# Continuous bijection from Cantor set to set of sequences

Let $(C,|\cdot|)$ be a Cantor set metric space and $P=\prod_{k=1}^\infty \left\{0,\frac1{2^k}\right\}$ with metric from $(\ell_1, \|\cdot\|)$. Prove that there exists a continuous bijection $f:C\to P$.

Here is how I would like to proceed:

• Show that $P$ is compact.

• Construct a bijective function $g:P\to C$.

• Show that $g$ is continuous.

• Deduce that $g^{-1} := f$ exists.

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1. $P$ is compact.

Let $(x_m^l)^l\subset P$ be a sequence of sequences, where $m$ denotes the $m$-th element of a sequence, and $l$ denotes the $l$-th sequence in the sequence of sequences. Then $(x_m^l)^l$ contains a subsequence which converges to the constant sequence $(0,0,\dots,0,\dots)$, since we can choose a sufficiently large $l$ in every $x_m^l$ such that $k$ in $\frac1{2^k}$ is sufficiently large.

2. Construct a bijective function $g:P\to C$.

This is where I'm lost. Would appreciate some hint.

• Do you know that the Cantor set is homeomorphic to $\{ 0, 1 \}^{\mathbb{N}}$ ? Oct 27, 2017 at 7:57
• @Adayah Unfortunately, I don't know much about differential geometry. But, anyway, would appreciate some details. Oct 27, 2017 at 8:04
• Your strategy is right. If you are willing to use Tychonoffs Theorem ( product of compact spaces is always compact) then you can omit Step 1. For Step 2 you have to know that any point of $C$ can be written uniquely as $\sum \frac {a_n}2^{-n}$ where each $a_n$ is 0 or 1. Map this point to $\{a_n}(2^{-n}\}$. To prove that f is continuous let $x,y$ be in $C$ and consider the first unequal term in their representations. Some simple calculation is needed to complete Step 2. Oct 27, 2017 at 8:23
• @KaviRamaMurthy I think you should write a full answer, since your outline is simple and straightforward. Oct 28, 2017 at 6:02

We prove a slight generalisation.

Let $M$ be a non-empty compact metric space. Define a "piece" of $M$ to be any compact non-empty subset of $M.$

Lemma 1: Given $\varepsilon >0, \, \exists \, k \in \mathbb{N}$ and pieces $M_i$ (where $i=1, \ldots, 2^k$ ) with $\text{diam} M_i \leq \varepsilon$ such that $M = \displaystyle\bigcup_{i=1}^{2^k}M_i$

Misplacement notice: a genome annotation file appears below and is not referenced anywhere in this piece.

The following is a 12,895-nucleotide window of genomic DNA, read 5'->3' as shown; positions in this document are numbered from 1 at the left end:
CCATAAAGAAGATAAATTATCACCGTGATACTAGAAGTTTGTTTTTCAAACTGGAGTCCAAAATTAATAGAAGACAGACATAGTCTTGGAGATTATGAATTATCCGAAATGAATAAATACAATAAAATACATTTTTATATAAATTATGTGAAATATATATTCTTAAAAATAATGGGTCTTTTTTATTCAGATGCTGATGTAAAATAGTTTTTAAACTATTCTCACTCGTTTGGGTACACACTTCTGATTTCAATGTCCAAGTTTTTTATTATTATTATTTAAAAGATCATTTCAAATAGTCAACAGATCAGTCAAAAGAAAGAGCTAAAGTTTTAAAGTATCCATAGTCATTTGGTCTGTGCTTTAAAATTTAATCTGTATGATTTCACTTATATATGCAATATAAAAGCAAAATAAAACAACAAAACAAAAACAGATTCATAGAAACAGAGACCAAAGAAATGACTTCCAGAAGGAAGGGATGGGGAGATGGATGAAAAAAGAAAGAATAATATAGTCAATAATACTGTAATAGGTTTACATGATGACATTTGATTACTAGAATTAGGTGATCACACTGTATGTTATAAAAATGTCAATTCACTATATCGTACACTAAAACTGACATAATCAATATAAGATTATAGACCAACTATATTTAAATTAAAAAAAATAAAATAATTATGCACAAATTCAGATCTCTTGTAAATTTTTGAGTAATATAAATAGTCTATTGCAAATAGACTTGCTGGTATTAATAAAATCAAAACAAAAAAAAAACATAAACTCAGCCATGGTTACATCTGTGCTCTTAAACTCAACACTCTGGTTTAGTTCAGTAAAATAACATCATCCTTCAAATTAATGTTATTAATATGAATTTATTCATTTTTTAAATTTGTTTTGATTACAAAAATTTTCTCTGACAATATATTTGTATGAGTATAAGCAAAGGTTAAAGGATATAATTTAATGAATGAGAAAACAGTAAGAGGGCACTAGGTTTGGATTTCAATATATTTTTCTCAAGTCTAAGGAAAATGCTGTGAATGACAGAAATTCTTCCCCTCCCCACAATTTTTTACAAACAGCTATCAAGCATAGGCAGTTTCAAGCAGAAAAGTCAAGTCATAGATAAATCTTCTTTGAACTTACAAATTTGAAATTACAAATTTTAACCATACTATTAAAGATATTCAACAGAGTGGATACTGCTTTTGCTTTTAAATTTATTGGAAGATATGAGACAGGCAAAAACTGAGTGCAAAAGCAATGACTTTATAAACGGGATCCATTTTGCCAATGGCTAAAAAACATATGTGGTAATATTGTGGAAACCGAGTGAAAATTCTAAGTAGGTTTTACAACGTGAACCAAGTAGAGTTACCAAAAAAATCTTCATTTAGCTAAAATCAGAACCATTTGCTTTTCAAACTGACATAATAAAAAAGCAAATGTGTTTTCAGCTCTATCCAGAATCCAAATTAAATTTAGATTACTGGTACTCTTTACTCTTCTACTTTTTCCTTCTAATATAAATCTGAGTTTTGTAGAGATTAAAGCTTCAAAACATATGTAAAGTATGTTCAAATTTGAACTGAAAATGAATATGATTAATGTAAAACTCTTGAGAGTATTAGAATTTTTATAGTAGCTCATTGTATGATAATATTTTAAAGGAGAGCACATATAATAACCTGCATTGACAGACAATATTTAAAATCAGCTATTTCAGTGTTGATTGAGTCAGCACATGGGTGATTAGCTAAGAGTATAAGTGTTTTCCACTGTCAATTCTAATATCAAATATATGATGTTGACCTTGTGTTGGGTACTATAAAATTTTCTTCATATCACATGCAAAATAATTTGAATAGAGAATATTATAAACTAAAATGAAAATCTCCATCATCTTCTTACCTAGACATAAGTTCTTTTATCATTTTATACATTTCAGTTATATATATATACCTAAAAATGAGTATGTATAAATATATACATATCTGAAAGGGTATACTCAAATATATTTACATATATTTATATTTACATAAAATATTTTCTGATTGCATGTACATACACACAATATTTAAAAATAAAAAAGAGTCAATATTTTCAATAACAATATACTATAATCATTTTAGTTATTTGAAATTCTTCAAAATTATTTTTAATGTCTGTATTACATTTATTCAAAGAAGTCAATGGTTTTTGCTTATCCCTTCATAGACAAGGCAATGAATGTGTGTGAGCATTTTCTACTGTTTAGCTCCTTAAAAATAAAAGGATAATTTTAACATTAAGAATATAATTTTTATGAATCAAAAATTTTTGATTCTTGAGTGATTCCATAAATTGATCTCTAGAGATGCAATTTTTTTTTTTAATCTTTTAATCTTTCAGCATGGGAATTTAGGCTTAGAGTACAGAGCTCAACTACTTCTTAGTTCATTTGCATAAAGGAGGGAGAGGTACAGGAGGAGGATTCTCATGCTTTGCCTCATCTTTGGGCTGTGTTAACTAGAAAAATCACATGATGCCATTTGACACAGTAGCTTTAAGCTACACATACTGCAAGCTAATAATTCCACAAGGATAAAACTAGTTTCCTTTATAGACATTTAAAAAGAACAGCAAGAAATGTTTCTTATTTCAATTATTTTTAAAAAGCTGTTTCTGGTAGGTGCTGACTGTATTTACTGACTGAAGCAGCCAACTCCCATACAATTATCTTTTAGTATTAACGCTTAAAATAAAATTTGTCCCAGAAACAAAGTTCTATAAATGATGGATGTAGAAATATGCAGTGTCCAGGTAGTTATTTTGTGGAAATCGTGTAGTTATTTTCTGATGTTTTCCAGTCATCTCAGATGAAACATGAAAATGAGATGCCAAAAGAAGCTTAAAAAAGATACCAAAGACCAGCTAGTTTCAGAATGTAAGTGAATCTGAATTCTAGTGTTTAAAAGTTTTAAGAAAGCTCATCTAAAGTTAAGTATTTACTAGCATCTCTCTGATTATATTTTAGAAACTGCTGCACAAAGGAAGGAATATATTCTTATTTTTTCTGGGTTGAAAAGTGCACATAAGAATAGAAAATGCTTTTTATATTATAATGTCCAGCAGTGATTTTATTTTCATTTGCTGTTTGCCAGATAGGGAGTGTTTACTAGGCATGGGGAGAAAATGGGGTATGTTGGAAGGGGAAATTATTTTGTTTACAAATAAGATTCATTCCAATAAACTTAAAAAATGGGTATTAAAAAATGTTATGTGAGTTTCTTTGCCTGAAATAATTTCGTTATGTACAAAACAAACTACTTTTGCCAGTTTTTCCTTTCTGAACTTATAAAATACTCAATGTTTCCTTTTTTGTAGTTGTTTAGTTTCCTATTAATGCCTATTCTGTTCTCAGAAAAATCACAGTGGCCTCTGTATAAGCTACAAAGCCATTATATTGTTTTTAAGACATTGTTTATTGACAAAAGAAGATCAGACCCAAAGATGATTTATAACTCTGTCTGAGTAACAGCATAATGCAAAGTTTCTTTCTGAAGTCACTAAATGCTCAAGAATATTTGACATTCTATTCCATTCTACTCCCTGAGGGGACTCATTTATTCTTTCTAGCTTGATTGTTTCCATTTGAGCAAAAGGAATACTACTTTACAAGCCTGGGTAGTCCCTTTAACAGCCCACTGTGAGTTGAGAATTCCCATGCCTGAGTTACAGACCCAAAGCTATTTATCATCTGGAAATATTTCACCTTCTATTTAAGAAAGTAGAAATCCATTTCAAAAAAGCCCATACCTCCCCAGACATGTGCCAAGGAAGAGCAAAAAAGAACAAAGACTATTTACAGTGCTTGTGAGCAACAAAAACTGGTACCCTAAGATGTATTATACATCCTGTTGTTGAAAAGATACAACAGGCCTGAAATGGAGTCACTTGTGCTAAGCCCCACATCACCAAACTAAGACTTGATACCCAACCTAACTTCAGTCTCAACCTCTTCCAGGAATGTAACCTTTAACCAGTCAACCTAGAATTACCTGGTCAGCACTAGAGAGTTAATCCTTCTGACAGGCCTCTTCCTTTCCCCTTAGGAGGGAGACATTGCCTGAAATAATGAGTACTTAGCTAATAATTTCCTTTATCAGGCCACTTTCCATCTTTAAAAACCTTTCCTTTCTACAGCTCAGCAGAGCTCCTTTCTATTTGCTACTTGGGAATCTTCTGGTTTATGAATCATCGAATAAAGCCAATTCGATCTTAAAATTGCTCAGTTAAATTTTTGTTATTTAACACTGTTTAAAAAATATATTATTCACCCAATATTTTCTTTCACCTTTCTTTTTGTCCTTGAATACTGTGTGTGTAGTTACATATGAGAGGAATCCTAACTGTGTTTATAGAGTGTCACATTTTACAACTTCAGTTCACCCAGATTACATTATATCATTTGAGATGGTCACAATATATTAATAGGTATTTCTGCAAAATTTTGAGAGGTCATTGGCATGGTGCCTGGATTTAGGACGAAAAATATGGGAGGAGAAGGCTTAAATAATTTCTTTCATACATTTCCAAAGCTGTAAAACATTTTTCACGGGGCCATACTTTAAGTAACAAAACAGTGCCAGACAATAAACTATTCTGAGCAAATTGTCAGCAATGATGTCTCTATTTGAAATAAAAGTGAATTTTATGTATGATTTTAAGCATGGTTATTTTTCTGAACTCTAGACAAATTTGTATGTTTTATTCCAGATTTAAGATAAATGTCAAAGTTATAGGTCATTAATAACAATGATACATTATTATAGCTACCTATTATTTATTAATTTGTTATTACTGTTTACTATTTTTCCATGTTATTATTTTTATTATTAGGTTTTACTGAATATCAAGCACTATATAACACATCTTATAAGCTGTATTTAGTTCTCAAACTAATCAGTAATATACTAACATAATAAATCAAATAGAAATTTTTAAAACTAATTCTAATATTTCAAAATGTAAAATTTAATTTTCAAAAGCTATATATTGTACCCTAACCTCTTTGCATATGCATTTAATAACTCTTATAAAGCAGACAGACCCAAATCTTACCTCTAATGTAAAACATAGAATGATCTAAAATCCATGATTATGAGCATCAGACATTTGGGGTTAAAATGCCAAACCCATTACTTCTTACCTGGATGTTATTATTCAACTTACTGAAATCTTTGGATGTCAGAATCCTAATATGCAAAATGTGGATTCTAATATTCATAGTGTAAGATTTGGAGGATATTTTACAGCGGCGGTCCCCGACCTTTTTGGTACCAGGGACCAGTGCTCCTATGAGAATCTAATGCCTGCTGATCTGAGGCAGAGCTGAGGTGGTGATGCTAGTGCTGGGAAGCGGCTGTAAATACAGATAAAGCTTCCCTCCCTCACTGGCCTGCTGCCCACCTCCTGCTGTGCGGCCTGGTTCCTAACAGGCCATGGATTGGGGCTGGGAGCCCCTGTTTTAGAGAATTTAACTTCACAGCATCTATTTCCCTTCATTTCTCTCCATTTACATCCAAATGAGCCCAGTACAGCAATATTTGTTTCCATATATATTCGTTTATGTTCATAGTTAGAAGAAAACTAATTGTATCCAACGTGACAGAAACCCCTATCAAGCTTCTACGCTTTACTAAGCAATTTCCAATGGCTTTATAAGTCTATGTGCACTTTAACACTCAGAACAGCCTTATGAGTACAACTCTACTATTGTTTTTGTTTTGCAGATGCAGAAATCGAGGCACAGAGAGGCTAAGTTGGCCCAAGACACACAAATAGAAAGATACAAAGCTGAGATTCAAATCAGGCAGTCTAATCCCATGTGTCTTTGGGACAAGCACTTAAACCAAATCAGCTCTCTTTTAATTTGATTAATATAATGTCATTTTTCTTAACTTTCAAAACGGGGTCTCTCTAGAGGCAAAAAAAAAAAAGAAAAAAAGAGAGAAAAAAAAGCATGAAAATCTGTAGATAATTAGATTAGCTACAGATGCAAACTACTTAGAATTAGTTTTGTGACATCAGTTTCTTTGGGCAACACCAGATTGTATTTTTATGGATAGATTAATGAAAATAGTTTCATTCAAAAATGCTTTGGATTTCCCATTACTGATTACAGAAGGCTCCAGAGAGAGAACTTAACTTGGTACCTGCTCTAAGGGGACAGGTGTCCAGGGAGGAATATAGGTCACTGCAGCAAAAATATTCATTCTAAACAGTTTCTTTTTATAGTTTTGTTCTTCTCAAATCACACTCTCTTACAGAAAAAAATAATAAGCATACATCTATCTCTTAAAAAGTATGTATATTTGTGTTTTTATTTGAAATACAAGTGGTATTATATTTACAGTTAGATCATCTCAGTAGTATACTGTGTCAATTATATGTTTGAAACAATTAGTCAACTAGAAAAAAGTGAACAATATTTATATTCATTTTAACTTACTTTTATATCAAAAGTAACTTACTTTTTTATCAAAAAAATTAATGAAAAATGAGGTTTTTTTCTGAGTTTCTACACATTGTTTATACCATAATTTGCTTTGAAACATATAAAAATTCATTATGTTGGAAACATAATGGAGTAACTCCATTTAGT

Let $a =a_1a_2\ldots a_n$ be a word of length $n$ formed by the letters $a_i$ where $a_i \in \{0,2\}.$ We call $a$ an address string and denote its length by $|a| =n.$ Let $a|k$ denote the truncation of the $a$ to its first $k$ letters.

Define a dyadic filtration of compact metric space $M$ to be a collection $F = \{M_a\}$ of pieces of $M$ such that:

a) $a$ varies over all finite words of length $n$ with letters in $\{0,2\}.$

b) For each $n \in \mathbb{N}, M = \displaystyle\bigcup_{|a| =n} M_a.$

c) If $a$ is expressed as a "compound word" $a=bd$ then $M_a \subset M_b.$

d) $\displaystyle \lim_{n \to \infty} \max\{\text{diam} \,{M_a: |a|=n}\} =0$

Lemma 2: Every non-empty compact metric space $M$ has a dyadic filtration.

Theorem:If $M$ is a non-empty, compact metric space and $C$ is the standard middle-thirds Cantor set, then there exists a continuous surjection from $C$ onto $M.$

Proof of theorem: If $M$ is a compact metric space, then by lemma $2$ we have a dyadic filtration $\{M_a\}$ of $M.$ Since $C$ is homeomorphic to $\{0,2\}^{\mathbb{N}}$ we can represent each point $p \in C$ as $p= p(\omega)$ where $\omega$ is an infinite address string consisting of $0$ and $2.$

Define $f: C \to M$ by $f(p) = q(\omega)$ where $p =p(\omega)$ and $q(\omega) = \displaystyle\bigcap_{n \in \mathbb{N}}M_{\omega|n}.$ To see that $f$ is a surjection, fix $k \in \mathbb{N}$ and note that by definition of a dyadic filtration, $q \in M = \displaystyle\bigcup_{|a|=k}M_a.$ So there exists some address string $l_1$ of length $k$ such that $q \in M_{l_1}.$ Corresponding to $k+1$, there exists an address string $l_2$ of length $k+1$ such that $q\in M_{l_2}.$ We must necessarily have $l_2 = l_1 x$ for some $x \in \{0, 2\}$ and thus $M_{l_2} \subset M_{l_1}.$ Proceeding like this we obtain a nested sequence of compact sets $M_{l_i}$ whose diameter is tending to $0$ (by condition d) of being a dyadic filtration) and thus $\displaystyle \bigcap_{i=1}^{\infty}M_{l_i}$ consists of exactly one point $q.$ Thus the infinite address string $\omega$ defined by $\omega|n =l_n$ is such that $q = q(\omega)$ and $p = p(\omega)$ is such that $f(p) = q(\omega) =q$ and $f$ is surjective.

To see that $f$ is continuous, let $\varepsilon >0$ be given. Choose $k \in \mathbb{N}$ such that $\max\{\text{diam} \,{M_a: |a|=k}\} < \varepsilon$ and choose $\delta >0$ such that $\delta < \frac{1}{3^k}.$ This implies that if $C^{n}$ denotes the $n^{th}$ level of $C$ then the intervals $C_a$ in $C^k$ lie further apart then $\delta.$ Then if $p_1 , p_2 \in C$ such that $|p_1 -p_2|< \delta,$ it follows that there exists a string $a,$ with $|a|=k$ such that $p_1, p_2 \in C_a$. Then if $\omega_1$ and $\omega_2$ are the infinite addresses of $p_1$ and $p_2$ respectively we have $\omega_1|k = \omega_2|k =a.$ Therefore $f(p_1) (= q(\omega_1))$ and $f(p_2) (= q(\omega_2))$ both belong to the same piece $M_a$ and thus $d(f(p_1), f(p_2) < \max\{\text{diam} \,{M_a: |a|=k}\} < \varepsilon$ which proves continuity.

The statement of the theorem can be strengthened to ensure the map is injective too, if $M$ is totally disconnected as well (then for a fixed $n$ all the pieces $M_a$ with $|a| =n$ are disjoint), which is the case for $P$ defined in your question. Then we have a continuous bijection from $C$ to $P$ and since both spaces are compact, we get a homeomorphism.

Note: The proof of lemma 1 and lemma 2 can be found in Pugh's Real Mathematical Analysis Chapter 2, pg 99-101.